In such piacular rites the god demands only the life of the victim, which is sometimes indicated by a special ritual with the blood (as among the Hebrews the blood of the sin-offering was applied to the horns of the altar, or to the mercy-seat within the vail), and there is no sacrificial meal. Thus among the Greeks the carcase of the victim was buried or cast into the sea, and among the Hebrews the most important sin-offerings were burnt not on the altar but outside the camp (city), as was also the case with the children sacrificed to "Moloch." Sometimes, however, the sacrifice is a holocaust on the altar (2 Kings iii. 27), or the flesh is consumed by the priests. The latter was the case with certain Roman piacula, and with those Hebrew sin-offerings in which the blood was not brought within the vail (Lev. vi. 25 sq.). Here the sacrificial flesh is seemingly a gift accepted by the deity and assigned by him to the priests, so that the distinction between a honorific and a piacular sacrifice is partly obliterated. But this is not hard to understand; for just as a blood-rite takes the place of blood-revenge in human justice, so an offence against the gods may in certain cases be redeemed by a fine (e.g., Herod., ii., 65) or a sacrificial gift. This seems to be the original meaning of the Hebrew ashdm (trespass-offering), which was a kind of atonement made partly in money (Lev. v. 15 sq.), but accompanied (at least in later times) by a sacrifice which differed from the sin-offering, inasmuch as the ritual did not involve any exceptional use of the blood. The ordinary sin-offerings in which the priests ate the flesh may be a compound of the ashdm and the properly piacular substitution of life for life. The two kinds of atonement are mixed up also in Micah vi. 6 sq., and ultimately all bloody sacrifices, especially the whole burnt-offering (which in early times was very rare but is prominent in the ritual of the second temple), are held to have an atoning efficacy (Lev. i. 4, xvii. 11). There is, however, another and mystical sense sometimes associated with the eating of sin-offerings, as we shall see presently.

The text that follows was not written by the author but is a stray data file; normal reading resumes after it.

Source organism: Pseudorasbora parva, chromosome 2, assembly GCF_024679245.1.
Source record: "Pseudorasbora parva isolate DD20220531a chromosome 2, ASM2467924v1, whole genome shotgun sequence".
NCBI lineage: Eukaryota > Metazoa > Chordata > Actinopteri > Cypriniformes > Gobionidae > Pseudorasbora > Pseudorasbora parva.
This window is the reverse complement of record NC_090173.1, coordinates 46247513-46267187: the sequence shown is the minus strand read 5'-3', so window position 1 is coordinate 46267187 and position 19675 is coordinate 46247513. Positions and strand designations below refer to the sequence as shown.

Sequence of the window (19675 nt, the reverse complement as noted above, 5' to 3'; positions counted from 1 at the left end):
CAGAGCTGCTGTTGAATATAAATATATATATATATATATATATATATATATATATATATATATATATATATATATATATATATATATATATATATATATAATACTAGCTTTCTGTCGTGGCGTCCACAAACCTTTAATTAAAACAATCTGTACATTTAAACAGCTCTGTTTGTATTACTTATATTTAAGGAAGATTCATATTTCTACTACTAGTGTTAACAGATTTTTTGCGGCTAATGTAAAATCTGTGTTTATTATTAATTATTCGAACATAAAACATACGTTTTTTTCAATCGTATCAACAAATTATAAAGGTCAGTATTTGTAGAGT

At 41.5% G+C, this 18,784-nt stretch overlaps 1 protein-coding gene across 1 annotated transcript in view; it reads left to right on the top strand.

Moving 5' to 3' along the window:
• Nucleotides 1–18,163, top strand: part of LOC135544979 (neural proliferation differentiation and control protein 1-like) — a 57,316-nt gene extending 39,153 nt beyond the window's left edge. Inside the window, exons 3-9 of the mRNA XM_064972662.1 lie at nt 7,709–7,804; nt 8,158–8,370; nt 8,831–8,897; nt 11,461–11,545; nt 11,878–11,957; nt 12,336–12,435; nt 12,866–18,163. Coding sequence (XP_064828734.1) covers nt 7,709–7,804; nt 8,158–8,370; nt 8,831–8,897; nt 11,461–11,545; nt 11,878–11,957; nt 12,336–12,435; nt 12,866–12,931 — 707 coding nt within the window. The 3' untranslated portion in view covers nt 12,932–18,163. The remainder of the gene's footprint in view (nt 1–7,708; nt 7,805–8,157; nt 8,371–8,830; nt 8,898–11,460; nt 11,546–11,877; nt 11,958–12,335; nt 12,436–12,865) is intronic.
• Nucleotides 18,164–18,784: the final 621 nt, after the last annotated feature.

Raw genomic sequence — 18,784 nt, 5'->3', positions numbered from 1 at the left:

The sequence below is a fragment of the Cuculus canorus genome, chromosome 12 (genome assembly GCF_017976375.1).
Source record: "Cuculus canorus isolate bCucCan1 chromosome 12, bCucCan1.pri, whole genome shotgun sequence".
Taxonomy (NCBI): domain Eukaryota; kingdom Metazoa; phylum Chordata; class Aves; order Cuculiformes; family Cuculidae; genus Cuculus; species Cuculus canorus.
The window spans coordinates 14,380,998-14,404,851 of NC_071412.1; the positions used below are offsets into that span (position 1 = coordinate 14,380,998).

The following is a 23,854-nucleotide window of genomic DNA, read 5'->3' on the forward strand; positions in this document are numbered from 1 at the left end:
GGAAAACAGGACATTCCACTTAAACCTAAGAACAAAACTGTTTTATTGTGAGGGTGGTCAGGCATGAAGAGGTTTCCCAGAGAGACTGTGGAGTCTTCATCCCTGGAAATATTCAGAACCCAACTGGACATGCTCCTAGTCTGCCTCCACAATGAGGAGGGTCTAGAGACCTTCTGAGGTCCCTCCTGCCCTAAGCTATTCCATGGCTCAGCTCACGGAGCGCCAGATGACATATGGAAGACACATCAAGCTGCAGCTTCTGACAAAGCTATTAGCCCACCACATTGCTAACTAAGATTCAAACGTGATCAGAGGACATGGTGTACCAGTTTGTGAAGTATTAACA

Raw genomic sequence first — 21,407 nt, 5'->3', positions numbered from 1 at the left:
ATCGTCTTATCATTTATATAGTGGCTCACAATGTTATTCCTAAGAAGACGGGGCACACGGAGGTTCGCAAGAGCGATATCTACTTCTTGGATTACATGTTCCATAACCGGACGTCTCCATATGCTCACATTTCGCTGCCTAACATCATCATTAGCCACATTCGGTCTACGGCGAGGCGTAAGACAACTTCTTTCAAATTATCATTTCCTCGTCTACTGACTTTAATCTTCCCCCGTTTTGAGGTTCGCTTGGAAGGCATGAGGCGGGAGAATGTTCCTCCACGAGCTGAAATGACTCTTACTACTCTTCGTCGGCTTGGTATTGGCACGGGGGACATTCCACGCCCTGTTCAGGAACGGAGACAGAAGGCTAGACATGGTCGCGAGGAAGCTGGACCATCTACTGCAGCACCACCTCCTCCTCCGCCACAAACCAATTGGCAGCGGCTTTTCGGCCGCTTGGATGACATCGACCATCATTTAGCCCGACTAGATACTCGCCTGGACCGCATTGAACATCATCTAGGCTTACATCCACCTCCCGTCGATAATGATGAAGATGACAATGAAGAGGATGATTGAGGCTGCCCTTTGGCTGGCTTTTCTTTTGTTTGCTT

The most curious developments of piacular sacrifice take place in the worship of deities of totem type. Here the natural substitute for the death of a criminal of the tribe is an animal of the kind with which the worshippers and their god alike cyant kindred; an animal, that is, which must not be offered in a sacrificial feast, and which indeed it is impious to kill. Thus Hecate was invoked as a dog (Porph., De Abst., iii. 17), and dogs were her piacular sacrifices (Plut., Qu. Horn., iii.). And in like manner in Egypt the piacular sacrifice of the cow-goddess Isis-Hathor was a bull, and the sacrifice was accompanied by lamentations as at the funeral of a kinsman (Herod., ii. 39, 40). This lamentation at a piacular sacrifice is met with in other cases, e.g., at the Argean festival at Rome (Marquardt, Rom. Staatsverw., iii. 192), and is parallel to the marks of indignation which in various atoning rituals it is proper to display towards the priest who performs the sacrifice. At Tenedos, for example, the priest was attacked with stones who sacrificed to Bacchus a bull-calf, the affinity of which with man was indicated by the mother-cow being treated like a woman in childbed and the victim itself wearing the cothurnus. As the cothurnus was proper to Bacchus, who also was often addressed in worship and represented in images as a bull, the victim here is of the same race with the god (Ael., H. N., xii. 34; Plut., Qu. Gr., xxxv.) as well as with the worshippers. In such rites a double meaning was suggested: the victim was an animal kindred to the sacrificers, so that his death was strictly speaking a murder, for which, in the Attic Diipolia, the sacrificial axe cast away by the priest was tried and condemned (Paus., i. 24, 4), but it was also a sacred animal sharing the nature of the god, who thus in a sense died for his people. The last point comes out clearly in the annual sacrifice at Thebes, where a ram was slain and the ram-god Amen clothed in his skin. The worshippers then bewailed the ram and buried him in a sacred coffin (Herod., ii. 42). Thus the piacular sacrifice in such cases is merged in the class of offerings which may be called sacramental or mystical.